- You receive a withholding certificate from the Internal Revenue Service that excuses withholding. Refer to Withholding Certificates.
- The transferor gives you written notice that no recognition of any gain or loss on the transfer is required because of a nonrecognition provision in the Internal Revenue Code or a provision in a U.S. tax treaty. You must file a copy of the notice by the 20th day after the date of transfer with the:
- Internal Revenue Service Center
P.O. Box 409101
Ogden, UT 84409.
- The amount the transferor realizes on the transfer of a U.S. real property interest is zero.
- The property is acquired by the United States, a U.S. state or possession, a political subdivision thereof, or the District of Columbia.
- The grantor realizes an amount on the grant or lapse of an option to acquire a U.S. real property interest. However, you must withhold on the sale, exchange, or exercise of that option.
- The disposition (other than certain dispositions of nonpublicly traded interests) is of publicly traded partnerships or trusts. However, if an interest in a publicly traded partnership or trust was owned by a foreign person with a greater than 5% interest at any time during the previous 5-year period, then that interest is a U.S. real property interest if the partnership or trust would otherwise qualify as a USRPHC if it were a corporation, and you must withhold on it.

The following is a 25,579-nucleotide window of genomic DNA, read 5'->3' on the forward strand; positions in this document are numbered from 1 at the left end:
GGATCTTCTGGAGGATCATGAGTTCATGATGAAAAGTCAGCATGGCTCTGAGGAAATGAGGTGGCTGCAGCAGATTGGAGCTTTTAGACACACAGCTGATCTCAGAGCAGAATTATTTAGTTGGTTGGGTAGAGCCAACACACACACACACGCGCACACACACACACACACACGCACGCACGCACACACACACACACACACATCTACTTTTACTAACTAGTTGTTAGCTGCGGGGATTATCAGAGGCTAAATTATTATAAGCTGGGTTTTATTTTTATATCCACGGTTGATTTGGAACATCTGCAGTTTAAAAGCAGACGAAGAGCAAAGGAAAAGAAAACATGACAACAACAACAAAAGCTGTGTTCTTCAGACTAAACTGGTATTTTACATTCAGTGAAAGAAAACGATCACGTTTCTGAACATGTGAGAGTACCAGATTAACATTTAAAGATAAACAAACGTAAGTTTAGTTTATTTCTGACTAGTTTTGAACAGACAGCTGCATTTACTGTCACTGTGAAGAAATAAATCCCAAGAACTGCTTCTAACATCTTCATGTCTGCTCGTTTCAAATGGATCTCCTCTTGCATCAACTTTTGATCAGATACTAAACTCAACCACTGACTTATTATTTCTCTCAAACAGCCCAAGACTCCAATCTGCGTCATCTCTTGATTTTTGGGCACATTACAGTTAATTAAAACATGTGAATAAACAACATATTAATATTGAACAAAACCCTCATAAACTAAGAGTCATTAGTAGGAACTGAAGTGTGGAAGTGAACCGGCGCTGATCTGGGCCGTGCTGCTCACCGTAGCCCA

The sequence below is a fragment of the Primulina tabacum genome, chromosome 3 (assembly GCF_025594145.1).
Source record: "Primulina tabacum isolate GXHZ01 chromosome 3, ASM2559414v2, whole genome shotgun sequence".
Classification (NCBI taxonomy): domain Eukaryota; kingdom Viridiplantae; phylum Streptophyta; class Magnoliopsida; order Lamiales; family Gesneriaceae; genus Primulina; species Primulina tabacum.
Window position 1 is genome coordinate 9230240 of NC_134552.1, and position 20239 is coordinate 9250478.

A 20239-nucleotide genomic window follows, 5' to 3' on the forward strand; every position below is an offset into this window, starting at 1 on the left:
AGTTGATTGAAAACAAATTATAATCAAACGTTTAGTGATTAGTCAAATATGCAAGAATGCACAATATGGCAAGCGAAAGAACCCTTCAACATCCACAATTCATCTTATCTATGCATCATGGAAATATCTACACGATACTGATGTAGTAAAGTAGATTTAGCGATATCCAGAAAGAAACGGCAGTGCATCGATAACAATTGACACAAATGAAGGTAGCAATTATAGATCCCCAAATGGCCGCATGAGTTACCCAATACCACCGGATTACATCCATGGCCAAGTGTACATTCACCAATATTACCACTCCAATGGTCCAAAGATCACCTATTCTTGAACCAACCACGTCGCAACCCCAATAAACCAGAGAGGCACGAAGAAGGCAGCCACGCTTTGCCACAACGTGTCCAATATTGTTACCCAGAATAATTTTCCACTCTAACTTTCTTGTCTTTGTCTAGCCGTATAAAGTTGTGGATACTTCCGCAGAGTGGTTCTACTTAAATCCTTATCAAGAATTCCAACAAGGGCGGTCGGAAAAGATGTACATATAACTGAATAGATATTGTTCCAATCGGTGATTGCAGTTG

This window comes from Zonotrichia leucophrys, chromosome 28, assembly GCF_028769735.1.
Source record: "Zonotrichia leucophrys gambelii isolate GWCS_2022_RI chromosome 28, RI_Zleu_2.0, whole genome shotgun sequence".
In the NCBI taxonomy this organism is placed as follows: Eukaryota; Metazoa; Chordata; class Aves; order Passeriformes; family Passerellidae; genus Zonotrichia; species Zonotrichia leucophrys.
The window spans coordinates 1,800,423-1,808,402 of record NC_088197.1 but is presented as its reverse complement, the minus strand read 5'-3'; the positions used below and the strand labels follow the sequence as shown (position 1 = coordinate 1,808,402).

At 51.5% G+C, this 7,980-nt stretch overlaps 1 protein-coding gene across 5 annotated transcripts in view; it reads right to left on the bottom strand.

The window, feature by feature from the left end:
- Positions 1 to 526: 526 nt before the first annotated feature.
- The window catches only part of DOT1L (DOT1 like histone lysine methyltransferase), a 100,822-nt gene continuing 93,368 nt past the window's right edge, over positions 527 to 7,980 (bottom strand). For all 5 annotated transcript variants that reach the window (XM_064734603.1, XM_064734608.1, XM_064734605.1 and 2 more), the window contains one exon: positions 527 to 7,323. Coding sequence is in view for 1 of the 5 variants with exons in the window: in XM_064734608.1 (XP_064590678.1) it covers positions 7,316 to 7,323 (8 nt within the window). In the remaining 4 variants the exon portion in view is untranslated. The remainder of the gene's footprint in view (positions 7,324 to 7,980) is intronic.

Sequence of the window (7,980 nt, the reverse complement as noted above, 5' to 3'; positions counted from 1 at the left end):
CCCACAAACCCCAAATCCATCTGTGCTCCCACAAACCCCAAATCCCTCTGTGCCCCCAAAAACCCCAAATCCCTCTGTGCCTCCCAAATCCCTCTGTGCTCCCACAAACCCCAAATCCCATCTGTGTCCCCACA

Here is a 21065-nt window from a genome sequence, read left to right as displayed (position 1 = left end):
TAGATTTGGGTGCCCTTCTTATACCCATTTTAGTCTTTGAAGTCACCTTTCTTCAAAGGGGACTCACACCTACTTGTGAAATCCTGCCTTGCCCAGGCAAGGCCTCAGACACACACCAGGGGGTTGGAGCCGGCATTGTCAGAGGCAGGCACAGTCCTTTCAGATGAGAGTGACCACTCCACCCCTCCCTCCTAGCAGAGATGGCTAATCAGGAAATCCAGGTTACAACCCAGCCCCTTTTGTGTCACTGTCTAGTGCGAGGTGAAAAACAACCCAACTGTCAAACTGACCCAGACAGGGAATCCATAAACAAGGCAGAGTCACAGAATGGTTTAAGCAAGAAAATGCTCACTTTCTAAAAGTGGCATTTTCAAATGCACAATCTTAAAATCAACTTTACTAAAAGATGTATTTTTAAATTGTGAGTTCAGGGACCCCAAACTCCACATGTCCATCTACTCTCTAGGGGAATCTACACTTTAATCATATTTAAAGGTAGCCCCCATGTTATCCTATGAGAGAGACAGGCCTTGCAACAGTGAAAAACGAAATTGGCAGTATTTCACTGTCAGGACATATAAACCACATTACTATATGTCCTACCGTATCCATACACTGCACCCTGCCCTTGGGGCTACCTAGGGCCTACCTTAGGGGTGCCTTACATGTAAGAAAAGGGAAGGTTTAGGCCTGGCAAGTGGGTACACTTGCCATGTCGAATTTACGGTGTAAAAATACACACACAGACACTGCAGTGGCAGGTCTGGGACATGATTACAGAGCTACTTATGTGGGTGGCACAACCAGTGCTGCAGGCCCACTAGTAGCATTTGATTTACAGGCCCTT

The certifications in items (3) and (4) are not effective if you have actual knowledge, or receive a notice from an agent, that they are false. If you are required by regulations to furnish a copy of the certification to the IRS and you fail to do so in the time and manner prescribed, the certifications are not effective.
Liability of Agents
If you receive either of the certifications discussed in item (3) or (4) and the transferor's agent or your agent (the transferee's agent) has actual knowledge that the certification is false, or in the case of (3), that the corporation is a foreign corporation, the agent must notify you, or the agent will be held liable for the tax. The agent's liability is limited to the amount of pay the agent gets from the transaction.